United States District Court, D. South Carolina, Greenville Division
Allen D. Stephenson, Plaintiff,
Mark McCoy and Carolina Arms Group, LLC, Defendants.
OPINION AND ORDER
C. Coggins, Jr. United States District Judge
matter is before the Court on a Motion to Compel filed by
Plaintiff on November 13, 2017. ECF No. 28. On January 29,
2018, Defendants filed their Response in Opposition to
Plaintiff's Motion to Compel. ECF No. 45. The following
day, Plaintiff filed a Reply. ECF No. 46.
lawsuit involves claims of fraud, breach of contract, breach
of fiduciary duty, breach of contract accompanied by
fraudulent acts, conversion, violation of securities acts,
and unjust enrichment. ECF No. 1. The Complaint alleges that
Plaintiff provided Defendant McCoy with $132, 500 based upon
Defendant McCoy's promise to build 54 handguns
incorporating Plaintiff's unique sighting mechanism. ECF
No. 1 at 3. The Complaint further alleges that Plaintiff sent
Defendant McCoy an additional $175, 000 to purchase one half
of Defendant Carolina Arms Group, LLC, for the development
and production of a polymer handgun. ECF No. 1 at 4.
Plaintiff contends that Defendants have failed to satisfy
August 23, 2017, Plaintiff served discovery on Defendants.
ECF No. 28 at 1. Plaintiff alleges that Defendants have not
fully responded to many of his discovery requests,
particularly in regards to requests seeking information and
documents about how Defendants used Plaintiff's funds.
Thereafter, Plaintiff filed a Motion to Compel on November
13, 2017. ECF No. 28.
is not supposed to be a shell game, where the hidden ball is
moved round and round and only revealed after so many false
guesses are made and so much money is squandered.”
Lee v. Max Int'l, LLC, 638 F.3d 1318, 1322 (10th
Cir. 2011). When a party feels at liberty to disobey
discovery requests, “weeks or months (as in this case)
pass without progress in the litigation.” Id.
at 1321. Here, the Court has been asked to address a number
of deficient discovery responses to rather straightforward
discovery requests. As an initial matter, Defendants claim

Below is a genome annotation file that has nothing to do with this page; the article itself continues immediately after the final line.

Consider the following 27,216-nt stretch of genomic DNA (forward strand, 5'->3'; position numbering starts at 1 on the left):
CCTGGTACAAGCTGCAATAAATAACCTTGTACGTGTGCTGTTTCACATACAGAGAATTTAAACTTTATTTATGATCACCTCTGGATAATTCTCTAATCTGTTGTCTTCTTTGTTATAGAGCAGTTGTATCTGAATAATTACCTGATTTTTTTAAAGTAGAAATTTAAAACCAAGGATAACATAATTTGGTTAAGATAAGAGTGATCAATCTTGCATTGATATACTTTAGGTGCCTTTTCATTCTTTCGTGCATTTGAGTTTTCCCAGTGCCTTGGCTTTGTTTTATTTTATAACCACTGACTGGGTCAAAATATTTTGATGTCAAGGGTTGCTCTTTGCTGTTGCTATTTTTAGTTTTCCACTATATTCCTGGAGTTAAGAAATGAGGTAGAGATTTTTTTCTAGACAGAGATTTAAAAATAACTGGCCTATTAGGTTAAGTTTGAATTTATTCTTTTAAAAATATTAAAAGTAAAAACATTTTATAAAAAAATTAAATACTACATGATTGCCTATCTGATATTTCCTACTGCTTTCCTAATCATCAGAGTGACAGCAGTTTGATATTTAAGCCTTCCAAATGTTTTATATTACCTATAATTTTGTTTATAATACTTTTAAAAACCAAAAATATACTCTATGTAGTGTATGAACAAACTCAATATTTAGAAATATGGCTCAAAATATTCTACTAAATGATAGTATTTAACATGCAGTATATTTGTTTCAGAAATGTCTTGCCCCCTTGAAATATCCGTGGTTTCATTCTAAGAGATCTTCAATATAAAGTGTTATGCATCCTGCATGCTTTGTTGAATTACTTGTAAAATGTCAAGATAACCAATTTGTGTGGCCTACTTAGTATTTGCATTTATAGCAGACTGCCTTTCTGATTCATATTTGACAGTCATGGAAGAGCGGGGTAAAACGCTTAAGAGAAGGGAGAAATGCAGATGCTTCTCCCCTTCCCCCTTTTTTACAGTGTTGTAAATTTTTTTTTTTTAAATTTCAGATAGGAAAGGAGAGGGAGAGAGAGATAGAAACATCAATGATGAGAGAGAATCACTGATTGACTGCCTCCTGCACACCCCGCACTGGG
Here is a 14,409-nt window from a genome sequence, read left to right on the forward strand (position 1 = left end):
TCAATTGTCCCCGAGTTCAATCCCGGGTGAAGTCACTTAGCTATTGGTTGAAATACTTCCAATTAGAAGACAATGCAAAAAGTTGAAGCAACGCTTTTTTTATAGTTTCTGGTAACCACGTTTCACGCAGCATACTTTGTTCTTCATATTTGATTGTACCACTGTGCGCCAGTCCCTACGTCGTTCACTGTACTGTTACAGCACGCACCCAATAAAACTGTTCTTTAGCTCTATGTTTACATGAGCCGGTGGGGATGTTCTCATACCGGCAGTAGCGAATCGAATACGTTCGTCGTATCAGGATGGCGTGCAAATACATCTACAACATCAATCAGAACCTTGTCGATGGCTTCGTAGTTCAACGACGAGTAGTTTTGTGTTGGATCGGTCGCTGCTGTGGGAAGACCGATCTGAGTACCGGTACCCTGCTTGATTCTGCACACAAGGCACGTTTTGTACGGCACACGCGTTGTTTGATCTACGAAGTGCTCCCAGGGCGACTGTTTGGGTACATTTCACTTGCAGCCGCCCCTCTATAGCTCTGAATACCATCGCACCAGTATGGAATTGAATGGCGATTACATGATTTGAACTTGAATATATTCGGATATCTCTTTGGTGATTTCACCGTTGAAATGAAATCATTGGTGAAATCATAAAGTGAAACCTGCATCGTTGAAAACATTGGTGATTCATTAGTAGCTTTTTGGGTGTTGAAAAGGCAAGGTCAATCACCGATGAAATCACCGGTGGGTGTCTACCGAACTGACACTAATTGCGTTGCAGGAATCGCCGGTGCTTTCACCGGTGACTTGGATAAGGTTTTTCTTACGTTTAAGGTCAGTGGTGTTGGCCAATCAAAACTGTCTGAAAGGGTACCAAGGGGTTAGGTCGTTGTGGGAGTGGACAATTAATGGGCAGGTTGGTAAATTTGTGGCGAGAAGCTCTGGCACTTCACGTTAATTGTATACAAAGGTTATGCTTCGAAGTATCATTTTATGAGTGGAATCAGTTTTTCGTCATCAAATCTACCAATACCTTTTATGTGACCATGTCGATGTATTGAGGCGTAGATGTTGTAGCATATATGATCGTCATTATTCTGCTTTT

that Plaintiff's motion is premature because it does not
contain a meet and confer certification. ECF No. 45 at 3.
After reviewing the filings, the Court finds that
Plaintiff's motion was properly filed. See ECF
No. 28 at 2 (“Accordingly, prior to filing this Motion,
the Undersigned has attempted to resolve the issues raised
herein to no avail.”). Defendants also argue that
Plaintiff should not be awarded attorneys' fees and costs
for any discovery violations. Plaintiff's filings are
clear that he is not seeking sanctions of any kind and,
instead, is seeking only a court order requiring Defendants
to identify and produce responsive information. Each of
Plaintiff's claims will be addressed in turn.
Interrogatory 5 states: “Identify by institution name,
address, account holder name, and account number each account
into which Defendants, or anyone acting for them, deposited
or had funds wired with respect to: a. the $132, 500 received
from Plaintiff; and b. the $175, 000 received from
Plaintiff.” ECF Nos. 28-1 at 4-5; 28-3 at 4-5.
Defendants responded that the $132, 500 was deposited into
Defendant Carolina Arms Group, LLC's business checking
account at the Bank of the Ozarks and that the $175, 000 was
deposited in a separate money market account at the Bank of
the Ozarks. ECF Nos. 28-1 at 5; 28-3 at 5. Defendants now
contend that this information is fully responsive to
Plaintiff's interrogatory as Plaintiff has much of the
requested information already and is able to subpoena the
bank records. However, even if this assertion is true,
Defendants have an obligation to fully respond to
Plaintiff's request. Therefore, the Court directs
Defendants to respond to Plaintiff's Interrogatory 5
within ten (10) days of this Order.
Interrogatory 6 states: “Identify each transaction in
which Defendants, or anyone acting on their behalf,
transferred or disbursed any part of the $132, 500 or the
$175, 000 received from Plaintiff, including the name
address, and account number of any account to which any part
of the funds were transferred or, if transferred or disbursed
by check, identify each check and cancelled check.” ECF
Nos. 28-1 at 5; 28-3 at 5. Defendants generally responded
that the funds were used to develop and design the handguns.
Id. Despite clearly indicating that Defendants
incurred costs and expenses related to this development and
design, Defendants provide no meaningful information to
Plaintiff about how the money was spent or to
whom it was paid. Defendants' responses are plainly
deficient, and the Court directs Defendants to fully respond
to Plaintiff's Interrogatory 6 within ten (10) days of
Interrogatory 7 states: “If Defendants contend they
spent any money to fulfill the order for guns placed by
Plaintiff/1911, LLC, either as reflected in Invoice 179 dated
February 9, 2017, or any changes you contend were agreed to
with respect to that order, specify: a. Each expenditure; b.
the amount of the expenditure; c. the person(s) or entities
to whom the expenditure was made; d. the identity of all
documents, including purchase orders, invoices, and cancelled
checks, that reflect the expenditure. ECF Nos. 28-1 at 5-6;
28-3 at 6. While Defendants contend that they spent more than
$132, 500 to fulfill Plaintiff's order, they provide no
information about the actual expenditures. See ECF
Nos. 28-1 at 6; 28-3 at 6. Plaintiff is entitled to this
information, and the Court directs Defendants to fully
respond to Plaintiff's Interrogatory 7 within ten (10)
days of this Order.